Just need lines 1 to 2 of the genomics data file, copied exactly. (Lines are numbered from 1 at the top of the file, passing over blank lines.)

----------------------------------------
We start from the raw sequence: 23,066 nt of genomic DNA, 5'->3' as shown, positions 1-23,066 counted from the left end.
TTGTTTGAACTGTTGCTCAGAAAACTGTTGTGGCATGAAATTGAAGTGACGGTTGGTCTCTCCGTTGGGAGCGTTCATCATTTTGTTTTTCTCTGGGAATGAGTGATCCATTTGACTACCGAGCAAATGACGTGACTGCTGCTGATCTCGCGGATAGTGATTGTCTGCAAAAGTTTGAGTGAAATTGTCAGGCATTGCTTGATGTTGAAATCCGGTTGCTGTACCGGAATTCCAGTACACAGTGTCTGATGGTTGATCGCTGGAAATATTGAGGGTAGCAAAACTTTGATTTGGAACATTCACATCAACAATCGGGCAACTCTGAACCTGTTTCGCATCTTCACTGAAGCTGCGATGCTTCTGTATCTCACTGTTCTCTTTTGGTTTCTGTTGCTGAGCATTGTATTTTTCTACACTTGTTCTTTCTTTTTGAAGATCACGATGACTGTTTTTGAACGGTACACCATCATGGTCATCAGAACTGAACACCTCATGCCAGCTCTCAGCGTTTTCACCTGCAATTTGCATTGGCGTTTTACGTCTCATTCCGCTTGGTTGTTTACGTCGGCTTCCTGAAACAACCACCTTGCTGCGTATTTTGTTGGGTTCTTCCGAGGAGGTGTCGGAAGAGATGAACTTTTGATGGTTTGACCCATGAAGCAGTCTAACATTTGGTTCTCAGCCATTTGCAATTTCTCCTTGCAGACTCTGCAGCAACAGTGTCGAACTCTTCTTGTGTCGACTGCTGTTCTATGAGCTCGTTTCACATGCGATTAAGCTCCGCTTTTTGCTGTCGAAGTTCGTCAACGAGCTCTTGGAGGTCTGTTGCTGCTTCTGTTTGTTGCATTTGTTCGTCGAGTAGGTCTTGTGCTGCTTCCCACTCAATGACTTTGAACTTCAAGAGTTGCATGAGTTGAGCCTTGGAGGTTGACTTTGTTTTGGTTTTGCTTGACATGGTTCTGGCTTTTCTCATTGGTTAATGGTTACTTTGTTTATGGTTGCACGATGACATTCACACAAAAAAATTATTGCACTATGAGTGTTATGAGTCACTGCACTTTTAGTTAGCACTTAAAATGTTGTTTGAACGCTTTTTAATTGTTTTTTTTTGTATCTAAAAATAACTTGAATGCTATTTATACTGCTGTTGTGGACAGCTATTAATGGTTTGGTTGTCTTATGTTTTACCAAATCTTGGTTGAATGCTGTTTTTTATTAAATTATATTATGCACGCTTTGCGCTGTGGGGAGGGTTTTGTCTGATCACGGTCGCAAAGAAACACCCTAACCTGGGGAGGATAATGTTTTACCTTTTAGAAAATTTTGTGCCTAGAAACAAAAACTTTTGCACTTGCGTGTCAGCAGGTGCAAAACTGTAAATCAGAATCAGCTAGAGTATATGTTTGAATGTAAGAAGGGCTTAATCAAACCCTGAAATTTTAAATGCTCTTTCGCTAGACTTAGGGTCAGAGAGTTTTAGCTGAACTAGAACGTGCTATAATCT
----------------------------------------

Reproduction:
We start from the raw sequence: 23,066 nt of genomic DNA, 5'->3' as shown, positions 1-23,066 counted from the left end.
TTGTTTGAACTGTTGCTCAGAAAACTGTTGTGGCATGAAATTGAAGTGACGGTTGGTCTCTCCGTTGGGAGCGTTCATCATTTTGTTTTTCTCTGGGAATGAGTGATCCATTTGACTACCGAGCAAATGACGTGACTGCTGCTGATCTCGCGGATAGTGATTGTCTGCAAAAGTTTGAGTGAAATTGTCAGGCATTGCTTGATGTTGAAATCCGGTTGCTGTACCGGAATTCCAGTACACAGTGTCTGATGGTTGATCGCTGGAAATATTGAGGGTAGCAAAACTTTGATTTGGAACATTCACATCAACAATCGGGCAACTCTGAACCTGTTTCGCATCTTCACTGAAGCTGCGATGCTTCTGTATCTCACTGTTCTCTTTTGGTTTCTGTTGCTGAGCATTGTATTTTTCTACACTTGTTCTTTCTTTTTGAAGATCACGATGACTGTTTTTGAACGGTACACCATCATGGTCATCAGAACTGAACACCTCATGCCAGCTCTCAGCGTTTTCACCTGCAATTTGCATTGGCGTTTTACGTCTCATTCCGCTTGGTTGTTTACGTCGGCTTCCTGAAACAACCACCTTGCTGCGTATTTTGTTGGGTTCTTCCGAGGAGGTGTCGGAAGAGATGAACTTTTGATGGTTTGACCCATGAAGCAGTCTAACATTTGGTTCTCAGCCATTTGCAATTTCTCCTTGCAGACTCTGCAGCAACAGTGTCGAACTCTTCTTGTGTCGACTGCTGTTCTATGAGCTCGTTTCACATGCGATTAAGCTCCGCTTTTTGCTGTCGAAGTTCGTCAACGAGCTCTTGGAGGTCTGTTGCTGCTTCTGTTTGTTGCATTTGTTCGTCGAGTAGGTCTTGTGCTGCTTCCCACTCAATGACTTTGAACTTCAAGAGTTGCATGAGTTGAGCCTTGGAGGTTGACTTTGTTTTGGTTTTGCTTGACATGGTTCTGGCTTTTCTCATTGGTTAATGGTTACTTTGTTTATGGTTGCACGATGACATTCACACAAAAAAATTATTGCACTATGAGTGTTATGAGTCACTGCACTTTTAGTTAGCACTTAAAATGTTGTTTGAACGCTTTTTAATTGTTTTTTTTTGTATCTAAAAATAACTTGAATGCTATTTATACTGCTGTTGTGGACAGCTATTAATGGTTTGGTTGTCTTATGTTTTACCAAATCTTGGTTGAATGCTGTTTTTTATTAAATTATATTATGCACGCTTTGCGCTGTGGGGAGGGTTTTGTCTGATCACGGTCGCAAAGAAACACCCTAACCTGGGGAGGATAATGTTTTACCTTTTAGAAAATTTTGTGCCTAGAAACAAAAACTTTTGCACTTGCGTGTCAGCAGGTGCAAAACTGTAAATCAGAATCAGCTAGAGTATATGTTTGAATGTAAGAAGGGCTTAATCAAACCCTGAAATTTTAAATGCTCTTTCGCTAGACTTAGGGTCAGAGAGTTTTAGCTGAACTAGAACGTGCTATAATCT